By the time the Redskins finish their game here Sunday against the Cardinals, Coach Jack Pardee finally should know how much both his team and his quarterback, Joe Theismann, have improved since last season.

Although Washington is off to a 2-1 start and Theismann is throwing accurately and consistently, Pardee still is not sure whether he is in charge of a budding playoff contender or a quick starter unable to finish above .500.

The Cardinals represent the Redskins' first tough road test of the year. St. Louis came close to beating both Pittsburgh and Dallas and is favored by 4 1/2 points in this 2 p.m. contest (WDMV-TV-9).

For the Redskins to have a chance of winning, Theismann must continue to excel. He has become almost a Billy Kilmer clone -- but with lively legs -- as he executes his team's ball-control, short-pass offense.

Theismann hardly ever throws long anymore. And so far he has shown an ability to ad-lib correctly, either tossing away passes or scrambling for yards instead of putting up the ball for costly interceptions.

His passes may not wobble as Kilmer's did, but they are accomplishing the same thing: picking up short-yardage first downs while reducing the chances of sacks.

"With our offense and the way Joe is throwing short and releasing quickly, we aren't getting that many sacks," Pardee said. "Besides, with the receivers we have and the way our runners are making at least some yardage on every carry, his short passes are the way to keep our drives alive."

Against the explosive Cardinals, those long, time-consuming marches are a must. Pardee does not want to hand the ball over to St. Louis too many times, especially since the Cardinals' strength -- the running attack featuring rookie Ottis Anderson -- has proven most troublesome to the Washington defense.

And once the Redskins get behind and Theismann is forced to throw long, the whole offensive concept Pardee has tried to mold since training camp will disintegrate. The team does not have the speed at either halfback or receiver to strike quickly.

"We have to control the football," Pardee said. "If they get it enough, they'll be able to score points. We need to control it and score, too.

"We also have to play good defense against both the run and the pass. We can stack up against either one. And we can't mistackle their backs.

"And we have to stop their returns. They've had trouble with their field goals but Willard Harrell (return specialist) has been excellent."

The Cardinals will blitz Theismann more than the Redskin's first three opponents did. Working out of a 3-4 alignment, St. Louis already has forced eight turnovers and registered nine sacks.

"They are really improved on defense," said Theismann, who passed for only 59 yards against the Cardinals in one game last season and was sacked nine times in the other. "They are aggressive and they play well together as a unit.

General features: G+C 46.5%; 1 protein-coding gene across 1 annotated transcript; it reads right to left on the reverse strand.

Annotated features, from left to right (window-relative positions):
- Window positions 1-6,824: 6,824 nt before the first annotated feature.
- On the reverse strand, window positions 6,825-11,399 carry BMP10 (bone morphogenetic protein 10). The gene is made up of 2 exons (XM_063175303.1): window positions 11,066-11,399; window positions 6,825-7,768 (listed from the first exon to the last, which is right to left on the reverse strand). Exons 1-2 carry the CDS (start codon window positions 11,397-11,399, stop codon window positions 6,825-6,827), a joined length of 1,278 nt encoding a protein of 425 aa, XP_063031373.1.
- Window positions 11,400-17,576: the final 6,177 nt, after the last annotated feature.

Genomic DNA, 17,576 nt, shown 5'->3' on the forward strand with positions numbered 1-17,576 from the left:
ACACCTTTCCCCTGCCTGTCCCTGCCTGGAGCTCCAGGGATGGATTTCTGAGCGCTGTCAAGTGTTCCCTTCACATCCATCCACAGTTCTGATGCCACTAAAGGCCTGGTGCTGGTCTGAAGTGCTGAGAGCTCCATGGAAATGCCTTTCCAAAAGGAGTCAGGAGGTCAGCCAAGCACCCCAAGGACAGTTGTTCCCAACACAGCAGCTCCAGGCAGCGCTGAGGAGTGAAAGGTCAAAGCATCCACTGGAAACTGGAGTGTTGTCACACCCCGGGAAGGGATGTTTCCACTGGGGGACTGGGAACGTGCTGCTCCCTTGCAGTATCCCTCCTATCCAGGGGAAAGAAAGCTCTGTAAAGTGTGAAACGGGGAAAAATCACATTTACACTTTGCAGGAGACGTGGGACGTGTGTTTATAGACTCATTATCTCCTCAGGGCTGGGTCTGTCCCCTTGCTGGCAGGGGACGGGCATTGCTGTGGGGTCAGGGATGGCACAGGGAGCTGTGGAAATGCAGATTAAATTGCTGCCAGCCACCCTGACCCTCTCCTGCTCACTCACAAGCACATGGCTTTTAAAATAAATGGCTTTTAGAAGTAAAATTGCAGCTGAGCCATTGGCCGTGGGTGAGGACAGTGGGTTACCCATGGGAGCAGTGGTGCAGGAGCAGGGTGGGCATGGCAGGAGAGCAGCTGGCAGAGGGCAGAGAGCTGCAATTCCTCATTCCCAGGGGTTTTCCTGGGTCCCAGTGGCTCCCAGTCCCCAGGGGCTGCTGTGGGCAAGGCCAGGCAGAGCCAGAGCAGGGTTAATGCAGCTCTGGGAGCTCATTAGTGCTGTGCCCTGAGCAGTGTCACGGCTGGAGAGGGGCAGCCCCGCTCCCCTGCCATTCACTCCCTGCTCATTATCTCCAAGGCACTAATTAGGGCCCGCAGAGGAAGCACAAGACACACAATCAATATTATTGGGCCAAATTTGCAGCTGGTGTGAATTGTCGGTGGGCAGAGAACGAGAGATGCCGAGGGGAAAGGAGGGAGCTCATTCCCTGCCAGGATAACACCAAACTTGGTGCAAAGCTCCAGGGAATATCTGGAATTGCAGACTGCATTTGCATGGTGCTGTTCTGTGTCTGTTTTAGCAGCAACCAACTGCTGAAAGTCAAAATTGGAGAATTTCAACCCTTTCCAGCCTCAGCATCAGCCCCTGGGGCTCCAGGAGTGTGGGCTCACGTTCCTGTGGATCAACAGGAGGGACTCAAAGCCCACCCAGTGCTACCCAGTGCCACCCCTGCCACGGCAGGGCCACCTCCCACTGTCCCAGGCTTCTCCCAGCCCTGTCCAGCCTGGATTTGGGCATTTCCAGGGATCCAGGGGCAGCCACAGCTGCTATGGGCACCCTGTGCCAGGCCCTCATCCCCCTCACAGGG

"But I have confidence in what we are doing. Things have worked well and we are learning about each other more every week. I know I am comfortable in this offense."

Through the first three weeks, it has been hard to get a true reading on Pardee's team.

The Redskins have beaten two 0-3 foes, but also came close to upsetting talented Houston.

They have run the ball well at times, but also have fumbled at the most inopportune moments. Their defense has intercepted eight passes, but also has been sieve-like at times against the run.

"I've got a hunch we are going to play a good football game," said Pardee, who earlier this week predicted his team could win its next four games, all on the road. "We've had a good week of practice and we've shown we want to go out and give them a good game."

The Redskins can't afford to make mistakes. They have fumbled only four times and Theismann, while completing 38 of 61 passes, has tossed only three interceptions.

"We've talked and talked about cutting down on our errors," Pardee said. "We've also managed to reduce our penalties. That's the kind of football we have to play to win. We have no other choice."

Redskin management is envious of the Cardinals, who used a complete draft last spring to strengthen their team where they needed the most help: running back.

With the addition of Anderson and Theotis Brown, St. Louis has regained the dangerous balanced attack it featured at the height of the Terry Metcalf-Jim Hart years.

Now Hart, who is off to a lackluster start, throws less on the early downs and relies more on receiver Pat Tilley than speedster Mel Gray, still a long bomb threat.

"Tilley is their bread-and-butter man," Pardee said. "They will fake to the backs and hold the linebackers in and then find Tilly for an eight-yard gain."

Anderson also keeps the defense honest. The 210-pound rookie from Miami (Fla.) has the strength to run powerfully inside and the ability to turn outside when the middle is clogged. Although running behind a revamped offensive line, Anderson has gained 339 yards.

The Cardinals' no-name defense has proven most vulnerable to the pass, surrendering 205 yards a game, a statistic the Redskins have studied intently this week.

The major flaw in the Cardinal attack so far has been their field goal kicking. Steve Wood and Steve Little have combined to make only three of eight attempts, none outside 30 yards. But Harrell has averaged a conference-best 15.4 yards on punt returns.

"They are a revised, revitalized football team," Pardee said of the Cardinals. "They are the most balanced team we have faced. This one isn't going to be easy."

Pardee indicated tackle Dave Butz, still recovering from a knee sprain, might not play for the second straight week, "He's valuable to us but not at half-speed," Pardee said.